programmers writing the code. Is it likely that the same person
who wrote a buggy function will know the right contract?

--
Neil Cerutti
The third verse of Blessed Assurance will be sung without musical
accomplishment. --Church Bulletin Blooper
Aug 31 '07 #46

P: n/a
Michele Simionato <mi***************@gmail.comwrote:
...
I would not call that an attack. If you want to see an attack, wait
for
Alex replying to you observations about the low quality of code at
Google! ;)
I'm not going to deny that Google Groups has glitches, particularly in
its user interface (that's why I'm using MacSOUP instead, even though
Groups, were it perfect, would offer me a lot of convenience).

We have a LOT of products (see
<http://www.google.com/intl/en/options/index.html>, plus a few more at
<http://labs.google.com/>;
<http://en.wikipedia.org/wiki/List_of_Google_productsfor an overview,
<http://searchengineland.com/070220-091136.phpfor a list of more
lists...), arguably too many in the light of the "It's best to do one
thing really, really well" ``thing we've found to be true''; given the
70-20-10 rule we use (we spend 70% of our resources on search and ads
[and of course infrastructure supporting those;-)], 20% on "adjacent
businesses" such as News, Desktop and Maps, 10% on all the rest
combined), products in the "other" (10%) category may simply not receive
sufficient time, resources and attention.

We've recently officially raised "Apps" to the status of a third pillar
for Google (after Search and Ads), but I don't know which of our many
products are officially within these pillar-level "Apps" -- maybe a good
starting hint is what's currently included in the Premier Edition of
Google Apps, i.e.: Gmail (with 99.9% uptime guarantee), Google Talk,
Google Calendar, Docs & Spreadsheets, Page Creator and Start Page.

I do notice that Google Groups is currently not in that "elite" (but
then, neither are other products we also offer in for-pay editions, such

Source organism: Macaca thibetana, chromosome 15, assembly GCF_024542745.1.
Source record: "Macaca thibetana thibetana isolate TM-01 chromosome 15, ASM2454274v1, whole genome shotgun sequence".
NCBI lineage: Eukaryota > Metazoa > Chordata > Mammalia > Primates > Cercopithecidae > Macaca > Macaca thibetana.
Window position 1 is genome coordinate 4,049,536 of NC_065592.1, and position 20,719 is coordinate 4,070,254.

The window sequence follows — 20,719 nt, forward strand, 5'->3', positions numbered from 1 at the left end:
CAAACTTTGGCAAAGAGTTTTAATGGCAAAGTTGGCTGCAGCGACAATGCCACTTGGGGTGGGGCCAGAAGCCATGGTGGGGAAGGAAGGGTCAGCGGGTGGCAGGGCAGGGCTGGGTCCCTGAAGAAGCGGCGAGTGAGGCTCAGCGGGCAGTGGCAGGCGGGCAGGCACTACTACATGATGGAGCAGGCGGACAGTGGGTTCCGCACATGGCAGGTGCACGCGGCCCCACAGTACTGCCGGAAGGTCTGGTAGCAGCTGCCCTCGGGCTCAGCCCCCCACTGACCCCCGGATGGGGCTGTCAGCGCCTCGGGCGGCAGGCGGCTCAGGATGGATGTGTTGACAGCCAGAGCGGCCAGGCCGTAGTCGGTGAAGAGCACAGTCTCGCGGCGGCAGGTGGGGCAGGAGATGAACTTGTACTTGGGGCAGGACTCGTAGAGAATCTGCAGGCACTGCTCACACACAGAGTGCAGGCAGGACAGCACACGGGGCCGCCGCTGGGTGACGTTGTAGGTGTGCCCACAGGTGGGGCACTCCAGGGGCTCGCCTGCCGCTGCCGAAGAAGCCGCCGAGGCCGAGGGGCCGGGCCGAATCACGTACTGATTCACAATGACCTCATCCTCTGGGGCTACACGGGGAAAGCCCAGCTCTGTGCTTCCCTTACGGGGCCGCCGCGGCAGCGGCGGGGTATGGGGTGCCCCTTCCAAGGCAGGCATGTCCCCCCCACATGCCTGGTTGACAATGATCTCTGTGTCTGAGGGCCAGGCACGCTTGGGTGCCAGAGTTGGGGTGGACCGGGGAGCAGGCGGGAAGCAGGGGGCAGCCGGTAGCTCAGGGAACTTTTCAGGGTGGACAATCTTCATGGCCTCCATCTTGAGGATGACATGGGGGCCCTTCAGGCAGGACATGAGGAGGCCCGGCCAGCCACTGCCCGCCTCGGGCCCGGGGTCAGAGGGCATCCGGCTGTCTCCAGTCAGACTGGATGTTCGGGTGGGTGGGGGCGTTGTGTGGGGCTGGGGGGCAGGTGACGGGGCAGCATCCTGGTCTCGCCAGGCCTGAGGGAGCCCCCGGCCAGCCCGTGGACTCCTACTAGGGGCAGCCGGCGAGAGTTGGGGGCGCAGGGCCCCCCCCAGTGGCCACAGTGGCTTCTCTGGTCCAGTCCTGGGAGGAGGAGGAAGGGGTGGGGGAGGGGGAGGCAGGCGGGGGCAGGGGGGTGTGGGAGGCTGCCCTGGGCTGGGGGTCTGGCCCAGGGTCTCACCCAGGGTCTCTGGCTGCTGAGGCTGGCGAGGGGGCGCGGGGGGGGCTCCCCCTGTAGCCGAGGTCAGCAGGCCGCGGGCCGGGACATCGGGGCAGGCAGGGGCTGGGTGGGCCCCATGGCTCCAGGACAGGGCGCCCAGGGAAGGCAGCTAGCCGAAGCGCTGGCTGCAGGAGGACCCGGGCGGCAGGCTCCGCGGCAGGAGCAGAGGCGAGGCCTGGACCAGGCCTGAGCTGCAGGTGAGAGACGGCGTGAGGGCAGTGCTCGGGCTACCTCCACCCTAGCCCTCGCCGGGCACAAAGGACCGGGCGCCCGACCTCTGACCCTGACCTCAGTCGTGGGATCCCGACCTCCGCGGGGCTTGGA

as Google Earth and Sketchup) but I have no "insider information" as to
what this means or portends for the future (of course not: if I _did_
have insider information, I could not talk about the subject!-).

Notice, however, that none of these points depend on use of Python vs
(or side by side with) other programming languages, DbC vs (or side by
side with) other methodologies, and other such technical and
technological issues: rather, these are strategical problems in the
optimal allocation of resources that (no matter how abundant they may
look on the outside) are always "scarce" compared to the bazillion ways
in which they _could_ be employed -- engineers' time and attention,
machines and networking infrastructure, and so forth.
Alex
Aug 31 '07 #47

P: n/a
Russ wrote:
>I've always wondered... Are the compilers (or interpreters), which take
these programs to machine code, also formally proven correct?

No, they are not formally proven correct (too complicated for that),
but I believe they are certified to a higher level than your "typical"
compiler. I think that Ada compilers used for certain safety-critical
applications must meet higher standards than, say, GNU Ada, for
example.

And the OS
>in which those programs operate, are they also formally proven correct?

Same as above, if I am not mistaken.
>And the hardware, microprocessor, electric supply, etc. are they also
'proven correct'?

I think the microprocessors used for flight control, for example, are
certified to a higher level than standard microprocessors.

How would you prove a power supply to be "correct"? I'm sure they meet
higher reliability standards too.

"... I believe ...", "... if I am not mistaken", "I think ...".

Well, all this certainty you are expressing will surely allow this bozo
to sleep more soundly in his bed.

Frankly I am getting a little tired of they way you are unable to even
recognize that your readers may well have a sensible appreciation of the
difficulties about which you write. As has been pointed out already,
many readers here are extremely experienced programmers.

You said in an earlier post "that's not an insult", but that isn't